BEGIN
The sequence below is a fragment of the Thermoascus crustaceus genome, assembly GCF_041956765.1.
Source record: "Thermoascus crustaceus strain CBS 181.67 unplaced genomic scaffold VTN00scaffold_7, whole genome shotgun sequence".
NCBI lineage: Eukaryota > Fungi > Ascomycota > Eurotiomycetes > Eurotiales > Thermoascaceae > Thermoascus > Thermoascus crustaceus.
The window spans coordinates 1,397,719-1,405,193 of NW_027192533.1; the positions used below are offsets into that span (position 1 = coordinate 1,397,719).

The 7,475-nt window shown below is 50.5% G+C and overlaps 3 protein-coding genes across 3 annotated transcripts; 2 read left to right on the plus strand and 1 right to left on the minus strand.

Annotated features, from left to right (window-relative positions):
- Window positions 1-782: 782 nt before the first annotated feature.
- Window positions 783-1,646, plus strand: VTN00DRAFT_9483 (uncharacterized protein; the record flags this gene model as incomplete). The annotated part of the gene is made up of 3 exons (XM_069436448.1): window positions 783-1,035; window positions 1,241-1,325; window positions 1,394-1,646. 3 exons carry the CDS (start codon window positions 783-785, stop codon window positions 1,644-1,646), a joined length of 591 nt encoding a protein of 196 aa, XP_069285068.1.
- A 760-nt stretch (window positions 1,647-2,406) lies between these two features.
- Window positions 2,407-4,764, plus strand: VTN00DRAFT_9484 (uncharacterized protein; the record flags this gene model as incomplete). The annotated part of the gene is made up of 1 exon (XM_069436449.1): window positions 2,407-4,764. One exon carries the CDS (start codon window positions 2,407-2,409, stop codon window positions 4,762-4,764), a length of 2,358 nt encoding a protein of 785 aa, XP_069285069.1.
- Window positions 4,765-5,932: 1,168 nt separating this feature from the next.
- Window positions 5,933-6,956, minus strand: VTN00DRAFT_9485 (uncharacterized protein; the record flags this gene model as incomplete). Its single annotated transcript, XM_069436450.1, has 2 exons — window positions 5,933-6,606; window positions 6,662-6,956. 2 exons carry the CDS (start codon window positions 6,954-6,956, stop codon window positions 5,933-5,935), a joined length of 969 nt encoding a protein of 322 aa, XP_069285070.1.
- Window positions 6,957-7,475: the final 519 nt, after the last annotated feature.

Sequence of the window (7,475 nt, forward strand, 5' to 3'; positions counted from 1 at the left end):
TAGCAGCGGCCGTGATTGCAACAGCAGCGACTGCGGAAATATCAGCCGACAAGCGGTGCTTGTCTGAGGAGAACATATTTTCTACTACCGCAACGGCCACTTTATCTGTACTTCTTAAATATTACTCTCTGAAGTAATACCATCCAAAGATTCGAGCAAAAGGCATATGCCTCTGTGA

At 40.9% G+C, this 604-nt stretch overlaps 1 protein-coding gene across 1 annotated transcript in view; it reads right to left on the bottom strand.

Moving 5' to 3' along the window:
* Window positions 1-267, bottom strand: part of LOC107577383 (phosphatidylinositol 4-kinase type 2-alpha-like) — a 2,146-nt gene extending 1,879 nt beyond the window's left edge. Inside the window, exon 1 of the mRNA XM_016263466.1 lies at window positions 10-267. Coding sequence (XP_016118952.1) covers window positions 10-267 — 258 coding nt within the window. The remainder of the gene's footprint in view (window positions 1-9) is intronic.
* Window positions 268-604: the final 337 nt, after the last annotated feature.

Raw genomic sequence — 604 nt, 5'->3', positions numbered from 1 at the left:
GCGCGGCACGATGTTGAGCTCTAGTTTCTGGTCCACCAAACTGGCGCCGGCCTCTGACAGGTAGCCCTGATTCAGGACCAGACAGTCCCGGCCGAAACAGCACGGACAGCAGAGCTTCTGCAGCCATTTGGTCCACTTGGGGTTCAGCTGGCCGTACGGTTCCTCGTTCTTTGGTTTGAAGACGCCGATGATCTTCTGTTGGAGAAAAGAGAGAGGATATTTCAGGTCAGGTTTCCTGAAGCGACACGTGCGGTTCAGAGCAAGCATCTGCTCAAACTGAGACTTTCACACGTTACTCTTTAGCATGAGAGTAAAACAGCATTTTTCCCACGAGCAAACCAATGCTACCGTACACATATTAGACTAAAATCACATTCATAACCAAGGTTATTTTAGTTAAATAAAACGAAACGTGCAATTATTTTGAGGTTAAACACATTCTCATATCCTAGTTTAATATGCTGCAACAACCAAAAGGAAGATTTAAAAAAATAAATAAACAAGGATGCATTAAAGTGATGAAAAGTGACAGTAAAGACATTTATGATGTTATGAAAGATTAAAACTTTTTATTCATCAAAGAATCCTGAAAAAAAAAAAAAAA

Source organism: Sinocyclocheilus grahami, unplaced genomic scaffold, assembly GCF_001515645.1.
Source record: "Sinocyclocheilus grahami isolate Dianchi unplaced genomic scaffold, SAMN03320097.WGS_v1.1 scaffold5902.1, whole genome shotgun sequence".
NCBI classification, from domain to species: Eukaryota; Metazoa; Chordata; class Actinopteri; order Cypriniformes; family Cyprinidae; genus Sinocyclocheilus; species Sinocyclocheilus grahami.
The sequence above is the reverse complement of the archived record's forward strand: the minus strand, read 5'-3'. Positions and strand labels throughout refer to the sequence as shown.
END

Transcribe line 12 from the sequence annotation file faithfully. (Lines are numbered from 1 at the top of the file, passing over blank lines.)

- Window positions 5,933-6,956, minus strand: VTN00DRAFT_9485 (uncharacterized protein; the record flags this gene model as incomplete). Its single annotated transcript, XM_069436450.1, has 2 exons — window positions 5,933-6,606; window positions 6,662-6,956. 2 exons carry the CDS (start codon window positions 6,954-6,956, stop codon window positions 5,933-5,935), a joined length of 969 nt encoding a protein of 322 aa, XP_069285070.1.